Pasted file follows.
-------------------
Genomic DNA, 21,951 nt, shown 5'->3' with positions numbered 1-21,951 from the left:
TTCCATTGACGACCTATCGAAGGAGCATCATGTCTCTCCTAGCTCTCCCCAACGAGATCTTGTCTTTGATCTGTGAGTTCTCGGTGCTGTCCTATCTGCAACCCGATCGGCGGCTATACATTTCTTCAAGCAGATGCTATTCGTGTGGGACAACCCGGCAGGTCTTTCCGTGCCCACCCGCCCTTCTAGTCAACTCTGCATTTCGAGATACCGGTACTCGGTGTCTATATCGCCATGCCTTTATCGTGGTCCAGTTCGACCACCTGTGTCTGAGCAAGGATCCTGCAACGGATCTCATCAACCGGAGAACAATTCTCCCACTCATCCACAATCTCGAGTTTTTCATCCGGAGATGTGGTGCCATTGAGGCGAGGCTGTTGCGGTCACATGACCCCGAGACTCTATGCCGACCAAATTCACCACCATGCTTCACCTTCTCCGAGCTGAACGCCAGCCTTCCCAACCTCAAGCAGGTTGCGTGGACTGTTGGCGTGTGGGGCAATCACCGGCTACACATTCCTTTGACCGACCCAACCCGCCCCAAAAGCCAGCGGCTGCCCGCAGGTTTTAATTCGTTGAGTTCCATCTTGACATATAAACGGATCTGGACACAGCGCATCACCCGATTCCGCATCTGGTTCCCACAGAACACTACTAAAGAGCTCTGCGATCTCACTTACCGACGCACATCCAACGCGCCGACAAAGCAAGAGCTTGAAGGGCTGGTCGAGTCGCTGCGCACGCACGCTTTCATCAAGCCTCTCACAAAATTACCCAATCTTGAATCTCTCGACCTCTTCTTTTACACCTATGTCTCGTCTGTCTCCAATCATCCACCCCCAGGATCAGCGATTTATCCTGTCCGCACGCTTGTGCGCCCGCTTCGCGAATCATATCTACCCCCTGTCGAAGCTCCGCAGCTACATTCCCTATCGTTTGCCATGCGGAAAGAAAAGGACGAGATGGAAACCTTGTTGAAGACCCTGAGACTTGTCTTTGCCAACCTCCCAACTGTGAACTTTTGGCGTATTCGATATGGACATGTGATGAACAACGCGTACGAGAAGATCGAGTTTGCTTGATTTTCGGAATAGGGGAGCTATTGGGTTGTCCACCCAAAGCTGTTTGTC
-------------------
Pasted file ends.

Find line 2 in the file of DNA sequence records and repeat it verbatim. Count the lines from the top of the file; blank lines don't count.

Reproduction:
TTCCATTGACGACCTATCGAAGGAGCATCATGTCTCTCCTAGCTCTCCCCAACGAGATCTTGTCTTTGATCTGTGAGTTCTCGGTGCTGTCCTATCTGCAACCCGATCGGCGGCTATACATTTCTTCAAGCAGATGCTATTCGTGTGGGACAACCCGGCAGGTCTTTCCGTGCCCACCCGCCCTTCTAGTCAACTCTGCATTTCGAGATACCGGTACTCGGTGTCTATATCGCCATGCCTTTATCGTGGTCCAGTTCGACCACCTGTGTCTGAGCAAGGATCCTGCAACGGATCTCATCAACCGGAGAACAATTCTCCCACTCATCCACAATCTCGAGTTTTTCATCCGGAGATGTGGTGCCATTGAGGCGAGGCTGTTGCGGTCACATGACCCCGAGACTCTATGCCGACCAAATTCACCACCATGCTTCACCTTCTCCGAGCTGAACGCCAGCCTTCCCAACCTCAAGCAGGTTGCGTGGACTGTTGGCGTGTGGGGCAATCACCGGCTACACATTCCTTTGACCGACCCAACCCGCCCCAAAAGCCAGCGGCTGCCCGCAGGTTTTAATTCGTTGAGTTCCATCTTGACATATAAACGGATCTGGACACAGCGCATCACCCGATTCCGCATCTGGTTCCCACAGAACACTACTAAAGAGCTCTGCGATCTCACTTACCGACGCACATCCAACGCGCCGACAAAGCAAGAGCTTGAAGGGCTGGTCGAGTCGCTGCGCACGCACGCTTTCATCAAGCCTCTCACAAAATTACCCAATCTTGAATCTCTCGACCTCTTCTTTTACACCTATGTCTCGTCTGTCTCCAATCATCCACCCCCAGGATCAGCGATTTATCCTGTCCGCACGCTTGTGCGCCCGCTTCGCGAATCATATCTACCCCCTGTCGAAGCTCCGCAGCTACATTCCCTATCGTTTGCCATGCGGAAAGAAAAGGACGAGATGGAAACCTTGTTGAAGACCCTGAGACTTGTCTTTGCCAACCTCCCAACTGTGAACTTTTGGCGTATTCGATATGGACATGTGATGAACAACGCGTACGAGAAGATCGAGTTTGCTTGATTTTCGGAATAGGGGAGCTATTGGGTTGTCCACCCAAAGCTGTTTGTC